Transparency of information is essential to building trust in a future where scientists play as integral a role as farmers.

And championing the people behind the food—whether it is grown in a laboratory or a field—will remain a timeless way of building trust with consumers

Alex Beckett

Associate Director, Mintel Food & Drink

Invest in regenerative agriculture

Global temperatures reached an all time high in 2022, resulting in failed crops, shortages in water, and poor soil quality. It’s highly likely that we won’t truly see the impact of this until 2023 when supply chains may stall or fail.

We’ve already seen such issues in Ukraine where damage to wheat and grain fields have resulted in poor harvests as a result of the on-going conflict.

According to research conducted by Mintel[1], by 2030 consumers will be more invested in agriculture, the challenges faced, the alternatives available, and the overall impact on the quality of the food and drinks they buy.

Regenerative agriculture is a conservation and rehabilitation approach to food and farming systems. It focuses on topsoil regeneration, increasing biodiversity, improving the water cycle, enhancing ecosystem services, supporting biosequestration, increasing resilience to climate change, and strengthening the health and vitality of farm soil.”[1]

Regenerative agriculture is one area that food companies are starting to focus on, including mentioning this on their packaging. This is something that companies of any size can start looking into in 2023 with the goal of establishing new, sustainable processes for the future.

Global powerhouse Danone has committed to use only ingredients sourced from regenerative agriculture by 2025[1], whilst smaller businesses are making it part of their mission from the get-go

Two US companies which are setting a great example for the future are Alpha Food Labs and PivotBio who have launched successful snack brands that focus on crop rotation and use of non-synthetic nitrogen fertiliser respectively.

Urban farming methods are also starting to gain consumer interest including indoor vertical farming, aeroponic and hydroponic farming methods, and even floating farms like Floating Farm Rotterdam.

Develop alternative fish products to reduce farming

We’ve talked about the growing demand for plant-based alternatives to fish in several articles, including our vegan trends and predictions for 2022, but there is still much room for improvement. And now, time is of the essence.

Right now we’re seeing an influx in the number of people consuming fish, looking towards a ‘healthier’ pescatarian diet, but at the same time the UN estimates that 90% of fish populations are “fully used, overused or under severe threat from overfishing”[1].

“We’re looking at a very real possibility of a future with limited access to fish and seafood…It has become absolutely vital for innovation in seafood alternatives to happen now.”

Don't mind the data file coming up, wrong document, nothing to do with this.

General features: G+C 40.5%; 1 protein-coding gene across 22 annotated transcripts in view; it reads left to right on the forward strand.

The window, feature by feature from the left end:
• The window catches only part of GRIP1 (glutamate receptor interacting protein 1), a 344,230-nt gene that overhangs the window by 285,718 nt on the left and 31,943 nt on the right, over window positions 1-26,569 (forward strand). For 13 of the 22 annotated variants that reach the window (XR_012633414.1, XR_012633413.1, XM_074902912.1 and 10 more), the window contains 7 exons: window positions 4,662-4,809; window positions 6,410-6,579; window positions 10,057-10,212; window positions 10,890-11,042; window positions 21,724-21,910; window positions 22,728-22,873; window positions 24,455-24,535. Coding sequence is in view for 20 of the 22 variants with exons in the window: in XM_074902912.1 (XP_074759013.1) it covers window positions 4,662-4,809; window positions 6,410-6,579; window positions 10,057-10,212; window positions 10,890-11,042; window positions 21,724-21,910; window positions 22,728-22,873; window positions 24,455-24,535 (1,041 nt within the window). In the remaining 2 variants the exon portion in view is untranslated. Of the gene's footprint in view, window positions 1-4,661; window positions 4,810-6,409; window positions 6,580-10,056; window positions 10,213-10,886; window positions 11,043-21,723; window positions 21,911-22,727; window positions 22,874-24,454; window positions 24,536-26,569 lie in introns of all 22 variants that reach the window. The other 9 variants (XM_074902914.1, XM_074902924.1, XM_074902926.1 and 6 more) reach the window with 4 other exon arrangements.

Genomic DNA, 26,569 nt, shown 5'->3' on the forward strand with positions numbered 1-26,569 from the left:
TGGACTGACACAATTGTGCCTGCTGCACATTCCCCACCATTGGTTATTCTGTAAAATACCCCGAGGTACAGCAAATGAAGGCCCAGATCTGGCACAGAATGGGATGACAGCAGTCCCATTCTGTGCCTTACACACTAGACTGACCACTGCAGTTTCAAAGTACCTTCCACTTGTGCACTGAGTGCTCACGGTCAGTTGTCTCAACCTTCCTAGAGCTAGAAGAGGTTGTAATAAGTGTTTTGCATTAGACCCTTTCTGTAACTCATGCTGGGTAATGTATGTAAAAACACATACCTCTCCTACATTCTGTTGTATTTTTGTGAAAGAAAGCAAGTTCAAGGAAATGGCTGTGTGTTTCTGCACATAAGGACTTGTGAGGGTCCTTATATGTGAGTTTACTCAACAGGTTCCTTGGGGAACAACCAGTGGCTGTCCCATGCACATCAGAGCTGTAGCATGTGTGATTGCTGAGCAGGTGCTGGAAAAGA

Kishan Vasan

Co-founder and CEO, Spoonshot

Despite the urgency, there are few plant-based fish alternatives that have really taken off. Consumers are not satisfied with the overall textures, flavours, and nutritional value of fish alternatives

With fresh and saltwater fish populations dwindling around the world, 2023 is the year for a breakthrough brand to dominate the market. An amazing product that meets consumer taste expectations, delivers clean labelling, and provides nutrition education will be a triple-threat. We can’t wait to see what happens in this space over the next 12-months!

Promote and support gut health

In 2023 we can expect to see an increase in demand for products that are packed full of biotics providing not only great flavour, but great function.

Microbiome research conducted in recent years has taught consumers about the importance of digestive health, resulting in a 700% increase in Google searches for the term “gut health” over the last five years[1].

We featured functional drinks in our 2022 health and wellness trends, but as we go into the new year there will be a bigger focus on foods that deliver a variety of microbiota, dysbiosis and probiotics[1].

Consumers are on the look out for functional and fortified yoghurts, cheeses, snacks, sweet treats, and fermented foods and drinks amongst many others.

Brands that are already doing well in this space include The Gut Stuff Remedy Drinks Dalci Brownies Lavva Dairy-free Yoghurt

Definitely an interesting area for health and wellness brands to maximise on in 2023 given that there are so many options out there, and so many ways to promote a healthy digestive system. Is this something your brand could incorporate over the next twelve months?

And there we have it! Five interesting areas of focus for health and wellness brands as we head into 2023: nutrition education, clean labelling, regenerative agriculture, fish alternatives, and biotics.

Here at Bolst Global we predict that 2023 will be the year that health and wellness brands shift their focus from developing brand new products, and instead focus on the wants, needs and expectations of their customers, incorporating this into existing product lines.

From education to sustainability, brands should be listening to consumers more than ever before and planning for the future. The five trends highlighted here reflect this well and we’re super excited to see which brands embrace this over the next year.

Why not let us know your own predictions for next year or get in touch to find out how Bolst Global can help your brand reach new markets in 2023.